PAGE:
234. Others

April 26, 2020

Kids draw what they know — themselves, their family, maybe a house with the sun shining above it. When it comes to drawing people, boys mostly draw boys and girls mostly draw girls. That goes for race as well. There are exceptions, of course, but the basic idea is that children’s drawings reflect who they are and the world around them.

When I became a professional illustrator, I got a crash course in moving beyond that. It came in the mid-to-late 1980s, when I started getting a lot of work drawing illustrations for grade school textbooks.

Right around that time, the major publishers had developed a new editorial approach. It required the content of their books to include a broad mix of people — all races, sexes, body types, hair styles, ages, physical abilities, and so on. Also, professional stereotypes were out the window. A black man could be a professor, a Hispanic woman could be a doctor, a white man could be a nurse. The goal: to have every kid represented in the books and to present any profession as a possibility to anyone.

There weren’t quotas. Each illustrator just had to remember to mix it up. If you hadn’t drawn an American Indian girl in a while, draw one. About the only rule was to avoid exaggerated features than reinforced racial stereotypes. On the flip side, you didn’t want to draw the same face over and over, just coloring it a different shade of brown or peach.

Work would be assigned in batches, like 20, 50, or 100 illustrations at a time. The repetitiveness of the work made that “mix-it-up mindset” stick, and it crossed over into my other work. Illustration assignments outside of textbooks wouldn’t often specify race or sex. So I consciously varied it on my own.

crop-saraI remember one gratifying moment about 10 years later, when the approach paid off. I was talking to a high school art class about being an illustrator, and I’d brought along six of my illustrated maze books to show as examples.

At the end of my talk, a girl came up to me and asked, “I bet you don’t draw any women characters?” It was the kind of “gotcha” moment I’d heard of, because a lot of media at the time wasn’t very inclusive. But she didn’t get the answer she expected.

I opened Mastermind Mazes and showed her the main character, a woman scientist named Sara Bellum. Next to her was her male assistant, Sir Rebral. The girl was surprised, but even more so when I opened another book, Double-Cross Mazes. The main character in that one was Avery Waverly, an African-American TV host. The girl who’d asked me was also African-American. 

crop-avertThanks to the experience of working for the textbook publishers, I wasn’t guilty of what she expected. And I’d like to think it offered that girl a ray of hope that she wasn’t always going to be ignored as a woman or as an African-American. I don’t really know because she didn’t say another word. I got the feeling she’d asked that question before, but it was the first time she’d gotten that response.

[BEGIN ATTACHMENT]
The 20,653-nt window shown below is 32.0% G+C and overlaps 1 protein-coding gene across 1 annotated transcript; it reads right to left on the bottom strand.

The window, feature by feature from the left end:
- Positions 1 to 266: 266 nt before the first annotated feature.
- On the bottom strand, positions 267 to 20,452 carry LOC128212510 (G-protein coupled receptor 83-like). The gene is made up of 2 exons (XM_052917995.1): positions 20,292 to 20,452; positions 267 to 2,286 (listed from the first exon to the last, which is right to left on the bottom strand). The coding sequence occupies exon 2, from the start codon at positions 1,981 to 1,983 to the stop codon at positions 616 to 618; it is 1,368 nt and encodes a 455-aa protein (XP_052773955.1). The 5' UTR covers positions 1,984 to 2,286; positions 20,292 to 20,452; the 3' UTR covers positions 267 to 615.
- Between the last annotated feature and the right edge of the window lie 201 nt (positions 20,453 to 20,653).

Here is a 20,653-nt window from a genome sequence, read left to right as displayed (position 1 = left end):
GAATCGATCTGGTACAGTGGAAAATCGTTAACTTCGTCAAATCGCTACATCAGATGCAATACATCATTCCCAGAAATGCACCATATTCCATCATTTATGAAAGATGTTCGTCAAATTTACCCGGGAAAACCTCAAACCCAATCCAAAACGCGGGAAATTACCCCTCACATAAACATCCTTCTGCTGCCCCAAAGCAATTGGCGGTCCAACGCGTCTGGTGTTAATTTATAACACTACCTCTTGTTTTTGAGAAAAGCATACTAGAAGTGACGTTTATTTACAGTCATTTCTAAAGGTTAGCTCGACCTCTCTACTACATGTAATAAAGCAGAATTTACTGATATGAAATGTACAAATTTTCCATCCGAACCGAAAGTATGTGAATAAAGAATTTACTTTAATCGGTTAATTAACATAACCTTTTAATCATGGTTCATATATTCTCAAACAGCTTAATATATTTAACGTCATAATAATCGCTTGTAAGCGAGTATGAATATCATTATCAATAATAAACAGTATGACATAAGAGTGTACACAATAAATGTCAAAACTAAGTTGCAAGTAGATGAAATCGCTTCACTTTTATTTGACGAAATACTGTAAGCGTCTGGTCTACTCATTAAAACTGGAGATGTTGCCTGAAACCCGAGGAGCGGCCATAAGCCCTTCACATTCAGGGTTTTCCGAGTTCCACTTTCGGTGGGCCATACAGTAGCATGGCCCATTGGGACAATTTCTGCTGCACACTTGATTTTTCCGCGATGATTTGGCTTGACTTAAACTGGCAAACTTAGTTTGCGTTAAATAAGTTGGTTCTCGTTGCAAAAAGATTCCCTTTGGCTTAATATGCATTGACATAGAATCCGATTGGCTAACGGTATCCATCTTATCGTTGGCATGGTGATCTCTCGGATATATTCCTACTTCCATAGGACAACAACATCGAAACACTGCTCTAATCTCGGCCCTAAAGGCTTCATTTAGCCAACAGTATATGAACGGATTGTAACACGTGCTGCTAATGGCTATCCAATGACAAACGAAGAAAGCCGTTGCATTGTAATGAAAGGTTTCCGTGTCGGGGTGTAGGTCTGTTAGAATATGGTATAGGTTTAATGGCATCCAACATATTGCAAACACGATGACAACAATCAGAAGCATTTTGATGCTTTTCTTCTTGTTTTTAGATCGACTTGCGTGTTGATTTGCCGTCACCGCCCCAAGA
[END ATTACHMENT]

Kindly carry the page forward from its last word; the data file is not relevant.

The fact is, we’re a very diverse country. It’s nice when we can accept and embrace that — and not just in the media. It’s even more important in our personal interactions and in public forums, because … we’re all here bobbing about in the same boat.


233. Mouse Calendar 2020

December 31, 2019

Tens of people look forward to my mouse calendar each year. If you’re here to download the 2020 installment, count yourself among the discerning few.

As with last year’s effort, I aimed to keep the rodent infestation from getting out of hand (it takes less time to draw). Hence, the mouse count is below my 30-something-year average … although with a count of 22, it doubles last year’s puny total!

Without further ado, here are the PDFs of this year’s mousterpiece:

Compact size: DOWNLOAD PDF
Placemat size: DOWNLOAD PDF

2020calendarLG


232. Mouse Calendar 2019

January 6, 2019

The mouse calendar tradition continues, this year setting a record for the fewest number of mice ever: 11. That’s not even one mouse per month.

Feel free to download and print this useful item in either refrigerator and bread box size. As always, it’s color-free to spare your printer.

Refrigerator size: DOWNLOAD PDF
Bread box size: DOWNLOAD PDF

2019calendarimage


231. Mouse Calendar 2018

January 1, 2018

• LARGE format PDF: DOWNLOAD
• SMALL format PDF: DOWNLOAD

2018calendarPREVIEW


Orts!

October 20, 2016

ORTSlogo
Check out Patrick Merrell’s new website, ORTS, a collection of new, never-used, and repurposed material from his 38 years as a freelance illustrator, graphic designer, writer, and puzzlemaker.

You’ll find a new post every day Monday through Friday, plus interesting tidbits in the sidebar column, Orts Shorts.


230. A Piece of Cake Crosswords

October 20, 2016

Patrick Blindauer, fellow Patrick and crossword constructor, is offering up a great new Kickstarter project. Watch his video and read all the details HERE. But hurry — there are only a few days left to make it happen!

pieceofcake


227. PDF Puzzlers

October 19, 2015

PunchlineFrontCoverAHAfrontcoverTo celebrate 35 years of professional puzzlemaking, I’ve put together PDF versions of two books I created in 2005 (for St. Martin’s Press and Random House). Punchline Puzzles contains 50 crosswords with an original cartoon in the center of each grid. AHA! is 125 pages of “clever crossword clue” puzzles. $10 each, both for $18. CLICK HERE for more info and to download samples.